Marge and Dp2 - I'm not comfortable taking possession with tenants still in place. It is my understanding that California law favors tenants and that it could be a difficult and expensive process to actually evict them. Also, the sellers really don't have any money - the listing agent said "they have nothing in the bank and are maxed out on credit cards" - so asking them for an impound and/or to cover the cost of extension of escrow and of my rate lock (which expires 4/8) is pointless since they don't have any money to contribute.
I made it clear to my agent that I'm not negotiating with the tenants and that the listing agent should not be negotiating nor communicating with the tenants. I said that all tenant communication needs to be directed through, and communicated as coming from, the seller. It is my impression that the sellers gave the tenants (their in-laws) the contact information of the listing agent and that the tenants have been speaking with him/her directly.
It is an unfortunate situation.
Any other advice?
You could require the seller to resolve this matter as a prerequisite for your closing. Another option is for you to require the seller and the current occupants to sign your (attorney drafted) lease--which could contain a stay-over penalty (equal to the costs that you'd incur as a result of the stay-over)--as a prerequisite for your closing. A third option is for you to require the seller to create an impound sufficiently large enough to cover all of your costs to hold the property and evict the current tenants as a prerequisite for your closing.
The point is that you'd be helping the seller to realize that this potential stay-over has some real costs (for you and them). Plus, they might lose a lot more provided you opted to pursue other opportunities provided both parties couldn't negotiate an acceptable arrangement.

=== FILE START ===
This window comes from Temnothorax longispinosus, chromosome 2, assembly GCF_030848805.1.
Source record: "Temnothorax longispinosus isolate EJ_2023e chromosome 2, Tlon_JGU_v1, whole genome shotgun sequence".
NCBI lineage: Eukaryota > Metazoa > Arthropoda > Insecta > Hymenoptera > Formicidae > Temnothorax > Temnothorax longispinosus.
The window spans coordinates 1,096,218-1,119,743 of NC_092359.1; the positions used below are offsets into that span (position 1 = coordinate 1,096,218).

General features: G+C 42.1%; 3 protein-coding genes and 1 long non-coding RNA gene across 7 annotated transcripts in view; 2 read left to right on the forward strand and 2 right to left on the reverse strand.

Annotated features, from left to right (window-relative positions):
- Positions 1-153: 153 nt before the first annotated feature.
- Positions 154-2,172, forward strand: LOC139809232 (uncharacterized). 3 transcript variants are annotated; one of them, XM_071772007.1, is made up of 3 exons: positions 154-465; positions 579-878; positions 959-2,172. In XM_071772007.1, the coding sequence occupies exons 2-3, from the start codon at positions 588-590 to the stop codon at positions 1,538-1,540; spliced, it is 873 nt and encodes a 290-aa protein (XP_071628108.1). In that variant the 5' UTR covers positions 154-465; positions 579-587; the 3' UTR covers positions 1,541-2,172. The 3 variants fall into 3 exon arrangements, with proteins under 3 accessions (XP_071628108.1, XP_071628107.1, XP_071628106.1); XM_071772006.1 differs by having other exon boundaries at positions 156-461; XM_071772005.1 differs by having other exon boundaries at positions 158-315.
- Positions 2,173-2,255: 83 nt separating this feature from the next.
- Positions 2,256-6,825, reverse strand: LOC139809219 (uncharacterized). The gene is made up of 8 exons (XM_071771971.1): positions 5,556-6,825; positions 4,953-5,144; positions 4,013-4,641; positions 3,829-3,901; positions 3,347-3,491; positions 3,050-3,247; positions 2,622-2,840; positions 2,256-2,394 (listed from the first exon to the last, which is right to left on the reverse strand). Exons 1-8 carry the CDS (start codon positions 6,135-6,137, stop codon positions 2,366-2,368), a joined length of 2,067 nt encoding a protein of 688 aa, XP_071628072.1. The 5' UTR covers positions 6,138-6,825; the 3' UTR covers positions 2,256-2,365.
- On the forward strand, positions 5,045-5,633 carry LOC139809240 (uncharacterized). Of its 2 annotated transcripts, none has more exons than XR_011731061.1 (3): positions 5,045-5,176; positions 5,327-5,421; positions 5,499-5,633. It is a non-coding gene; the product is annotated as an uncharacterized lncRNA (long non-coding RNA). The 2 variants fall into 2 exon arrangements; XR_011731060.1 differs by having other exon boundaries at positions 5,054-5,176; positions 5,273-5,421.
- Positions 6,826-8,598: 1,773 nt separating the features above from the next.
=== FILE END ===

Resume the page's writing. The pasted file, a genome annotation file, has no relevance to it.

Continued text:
Turn your agent lose.....
The problem that exists was neither created by you or should it be resolved by you. The criteria that will define whether or not your transaction closes and not defined by you as well.
The fact that the tenants(???) have to be out by a specific time is a problem that belongs to the current owner. It may be time for your agent to convey in writing expectations and deadlines for this transaction to be brought to a satisfactory completion.
It's definitely time to put the seller on notice.........
- As we have just discovered that it is tenant-occupied, no other agreements exist that stipulate anything about tenants, vacancy, or the property transfer.
- The tenants are aware that the property is being sold, are aware of the length of escrow, and have been given some sort of notice (there were moving boxes present in the home during inspection and the tenant was complaining to us about only having thirty days to find a place to live), but it is unclear what sort of written notice was given, if any. It is in fact very likely that no written lease exists and no written notice was given since the tenants are in-laws of the sellers.
- When we first received the seller disclosures, the checkboxes for "is" and "is not the primary residence" were both blank, among a number of other items. We immediately returned the disclosures, without signing them, and asked that they be completed. We did not receive the updated versions until after the home inspection, after we had already discovered it was tenant-occupied. The listing agent's inspection section on the updated disclosures states that the sellers have never lived in the home.